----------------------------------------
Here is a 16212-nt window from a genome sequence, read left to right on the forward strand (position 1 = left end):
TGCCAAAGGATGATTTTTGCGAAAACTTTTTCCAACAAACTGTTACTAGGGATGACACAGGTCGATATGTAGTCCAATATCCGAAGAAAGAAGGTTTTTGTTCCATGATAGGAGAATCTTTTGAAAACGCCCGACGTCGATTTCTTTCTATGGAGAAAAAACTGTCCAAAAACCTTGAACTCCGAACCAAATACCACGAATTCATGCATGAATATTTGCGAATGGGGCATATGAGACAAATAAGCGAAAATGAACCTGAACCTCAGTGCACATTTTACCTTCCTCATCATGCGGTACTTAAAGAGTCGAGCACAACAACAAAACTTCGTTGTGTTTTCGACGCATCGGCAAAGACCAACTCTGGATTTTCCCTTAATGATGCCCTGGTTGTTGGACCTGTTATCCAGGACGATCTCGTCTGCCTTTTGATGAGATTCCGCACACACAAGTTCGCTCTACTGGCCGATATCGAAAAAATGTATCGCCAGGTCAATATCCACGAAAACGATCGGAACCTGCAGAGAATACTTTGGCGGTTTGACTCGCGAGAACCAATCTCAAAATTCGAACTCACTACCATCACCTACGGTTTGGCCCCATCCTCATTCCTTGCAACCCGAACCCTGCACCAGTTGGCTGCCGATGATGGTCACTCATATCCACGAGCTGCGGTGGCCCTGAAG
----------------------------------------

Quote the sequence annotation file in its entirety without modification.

Here is a 16212-nt window from a genome sequence, read left to right on the forward strand (position 1 = left end):
TGCCAAAGGATGATTTTTGCGAAAACTTTTTCCAACAAACTGTTACTAGGGATGACACAGGTCGATATGTAGTCCAATATCCGAAGAAAGAAGGTTTTTGTTCCATGATAGGAGAATCTTTTGAAAACGCCCGACGTCGATTTCTTTCTATGGAGAAAAAACTGTCCAAAAACCTTGAACTCCGAACCAAATACCACGAATTCATGCATGAATATTTGCGAATGGGGCATATGAGACAAATAAGCGAAAATGAACCTGAACCTCAGTGCACATTTTACCTTCCTCATCATGCGGTACTTAAAGAGTCGAGCACAACAACAAAACTTCGTTGTGTTTTCGACGCATCGGCAAAGACCAACTCTGGATTTTCCCTTAATGATGCCCTGGTTGTTGGACCTGTTATCCAGGACGATCTCGTCTGCCTTTTGATGAGATTCCGCACACACAAGTTCGCTCTACTGGCCGATATCGAAAAAATGTATCGCCAGGTCAATATCCACGAAAACGATCGGAACCTGCAGAGAATACTTTGGCGGTTTGACTCGCGAGAACCAATCTCAAAATTCGAACTCACTACCATCACCTACGGTTTGGCCCCATCCTCATTCCTTGCAACCCGAACCCTGCACCAGTTGGCTGCCGATGATGGTCACTCATATCCACGAGCTGCGGTGGCCCTGAAG